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New series gives you a never-before-seen glimpse inside one of Vancouver’s favourite professional sports franchises

Episode one of “Be A Warrior” is now available on the Vancouver Warriors’ YouTube channel
vancouver-warriors-game
Vancouver Warriors.

For a young child or even a casual sports fan, the inner workings of a professional sports team can be a mystery. 

Sure, you can see systems at play in the live setting or glean some insights from post-game interviews. 

But what is life like off the floor? What goes on behind the scenes? What buttons does a coach push to get the best out of his club? And perhaps most importantly, what makes a team, a team? 

The Vancouver Warriors’ recently released docu-series “Be A Warrior” sheds light on precisely those talking points and more, giving fans a unique, inside view of a professional lacrosse team.

“Be A Warrior follows the team and our new coaching staff throughout the season and provides an in-depth view into the world of professional lacrosse,” explains Troy Cordingley, the Warriors’ first-year head coach. “We want to show what it takes to be an athlete for the Warriors and give our fans a behind-the-scenes look to get to know them better.”

Episodes will be available throughout the season to show the personality of the team and the coaching staff while focusing on different aspects of the club, allowing fans to get to know the players off the turf.

This unfiltered, all-access series is meant to showcase the team’s connections on the turf but also touch on their lives outside of lacrosse as many players work full-time jobs as firefighters, real estate agents, engineers and more.

Released in December, episode one is entitled “Culture Changes” and documents the club as it gears up for the regular season campaign.

It begins with 12-year veteran and team captain Brett Mydske proclaiming, “This was by far the hardest training camp —physically and mentally – that I think anyone’s ever been a part of.”

Expectations are laid out, and instructions are given on the practice floor in a manner that’s part father figure, part disciplinarian, and all business. 

“We’re not going to be about excuses, gentleman,” Cordingley tells the group in a team meeting. “We’re going to be about work, and we’re going to be about team.”

Talk can be cheap in the sports world, but Cordingley’s track record and experience speak for themselves.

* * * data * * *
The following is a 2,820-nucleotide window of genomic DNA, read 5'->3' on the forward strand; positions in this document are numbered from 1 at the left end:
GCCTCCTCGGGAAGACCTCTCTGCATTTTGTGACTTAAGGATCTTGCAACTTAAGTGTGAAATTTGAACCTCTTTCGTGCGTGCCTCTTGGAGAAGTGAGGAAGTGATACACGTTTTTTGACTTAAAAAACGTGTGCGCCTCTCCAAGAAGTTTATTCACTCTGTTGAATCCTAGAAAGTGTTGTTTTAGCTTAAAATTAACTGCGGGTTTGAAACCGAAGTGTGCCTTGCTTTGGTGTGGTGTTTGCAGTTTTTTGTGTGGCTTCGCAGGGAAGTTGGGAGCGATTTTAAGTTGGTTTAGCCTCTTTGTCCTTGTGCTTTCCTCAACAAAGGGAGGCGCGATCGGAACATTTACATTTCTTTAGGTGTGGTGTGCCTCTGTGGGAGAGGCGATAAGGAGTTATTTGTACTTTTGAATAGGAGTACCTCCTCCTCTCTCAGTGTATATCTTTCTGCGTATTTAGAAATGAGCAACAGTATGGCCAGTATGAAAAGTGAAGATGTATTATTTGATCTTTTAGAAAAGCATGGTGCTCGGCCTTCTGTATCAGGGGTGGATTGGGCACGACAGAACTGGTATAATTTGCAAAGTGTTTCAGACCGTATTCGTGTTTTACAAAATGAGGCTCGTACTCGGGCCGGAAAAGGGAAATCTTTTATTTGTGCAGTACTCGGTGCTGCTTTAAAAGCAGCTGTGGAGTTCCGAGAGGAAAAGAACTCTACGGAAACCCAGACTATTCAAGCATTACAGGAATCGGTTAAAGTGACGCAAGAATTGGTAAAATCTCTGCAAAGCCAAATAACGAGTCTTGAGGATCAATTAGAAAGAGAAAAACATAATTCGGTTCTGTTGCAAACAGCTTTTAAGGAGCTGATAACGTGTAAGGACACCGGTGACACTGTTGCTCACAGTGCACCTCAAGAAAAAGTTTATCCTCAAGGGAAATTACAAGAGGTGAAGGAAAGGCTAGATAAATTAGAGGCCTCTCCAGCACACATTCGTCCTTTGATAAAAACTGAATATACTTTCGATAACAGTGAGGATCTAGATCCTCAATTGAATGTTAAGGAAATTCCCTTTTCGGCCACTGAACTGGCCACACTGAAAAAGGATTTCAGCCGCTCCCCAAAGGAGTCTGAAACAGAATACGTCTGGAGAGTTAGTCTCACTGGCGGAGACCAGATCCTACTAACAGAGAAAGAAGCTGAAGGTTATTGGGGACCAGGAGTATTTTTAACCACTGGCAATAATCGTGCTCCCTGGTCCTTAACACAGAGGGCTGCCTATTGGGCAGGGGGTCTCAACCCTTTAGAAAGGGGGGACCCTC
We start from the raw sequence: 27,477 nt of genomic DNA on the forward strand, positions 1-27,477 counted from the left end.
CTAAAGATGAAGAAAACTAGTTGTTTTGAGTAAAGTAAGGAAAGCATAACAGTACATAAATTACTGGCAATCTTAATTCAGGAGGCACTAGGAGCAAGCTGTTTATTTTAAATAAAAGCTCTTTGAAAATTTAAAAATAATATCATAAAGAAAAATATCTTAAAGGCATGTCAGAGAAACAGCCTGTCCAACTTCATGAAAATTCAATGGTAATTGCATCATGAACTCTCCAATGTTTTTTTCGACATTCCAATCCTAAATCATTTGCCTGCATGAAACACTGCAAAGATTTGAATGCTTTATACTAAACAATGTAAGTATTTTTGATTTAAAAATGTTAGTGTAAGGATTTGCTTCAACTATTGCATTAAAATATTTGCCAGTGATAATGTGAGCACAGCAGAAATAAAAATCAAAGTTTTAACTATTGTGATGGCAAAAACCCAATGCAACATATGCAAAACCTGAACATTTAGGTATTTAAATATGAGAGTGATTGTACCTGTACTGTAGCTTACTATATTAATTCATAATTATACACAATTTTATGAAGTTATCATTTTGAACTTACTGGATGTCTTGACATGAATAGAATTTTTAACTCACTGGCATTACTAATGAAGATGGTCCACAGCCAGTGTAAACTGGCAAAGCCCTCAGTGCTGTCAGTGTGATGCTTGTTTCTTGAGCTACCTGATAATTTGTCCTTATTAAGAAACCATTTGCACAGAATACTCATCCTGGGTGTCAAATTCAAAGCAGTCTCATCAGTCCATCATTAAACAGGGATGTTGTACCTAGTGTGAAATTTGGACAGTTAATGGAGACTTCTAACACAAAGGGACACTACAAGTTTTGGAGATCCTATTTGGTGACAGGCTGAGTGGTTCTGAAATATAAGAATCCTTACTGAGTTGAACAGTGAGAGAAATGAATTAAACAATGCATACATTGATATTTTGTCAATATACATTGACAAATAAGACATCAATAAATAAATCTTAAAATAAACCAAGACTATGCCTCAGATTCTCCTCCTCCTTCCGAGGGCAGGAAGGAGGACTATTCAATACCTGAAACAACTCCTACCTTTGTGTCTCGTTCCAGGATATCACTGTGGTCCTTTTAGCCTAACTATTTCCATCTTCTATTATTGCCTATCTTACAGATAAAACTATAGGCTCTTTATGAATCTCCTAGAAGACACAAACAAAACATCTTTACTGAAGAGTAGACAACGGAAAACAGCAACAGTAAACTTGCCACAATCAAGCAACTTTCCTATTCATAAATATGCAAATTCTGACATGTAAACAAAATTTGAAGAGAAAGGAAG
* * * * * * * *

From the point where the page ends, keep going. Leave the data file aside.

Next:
His coaching resume includes two Champions Cup titles (2009 and 2011) and four Champions Cup Finals appearances (2009, 2010, 2011, 2016). He has also twice been named a finalist for the Les Bartley Head Coach of the Year Award (2009 and 2016), winning the award as head coach of the Calgary Roughnecks in 2009.

warriors-coach
Troy Cordingley, the Warriors’ first-year head coach. Photo by Vancouver Warriors

Prior to his coaching career, Cordingley played nine seasons in the NLL, recording 312 points in 87 regular season games. He also added 33 points in nine career playoff games, winning championships with the Buffalo Bandits in 1993 and 1996.

“As long as I have been around this game, there are always different personalities on the team, whether it be the serious guys, the jokers, the troublemakers, or the followers,” Cordingley describes. “What brings a team together is when all of these different personalities mesh under the one goal of ‘team.’”

As the practice sessions in episode one progress, Cordingley makes his philosophy clear: hard work beats talent, quitting is not an option, and battle levels must always be consistently high. 

“The first time talking to him, I knew things were going to be different,” notes Coquitlam native Keegan Bal. “You know that it’s for the betterment of the team because he’s done it before because it’s worked for multiple teams – not just one.”

Episode one of Be A Warrior is online on the club’s YouTube channel

Tickets for the team’s upcoming games are available here

 
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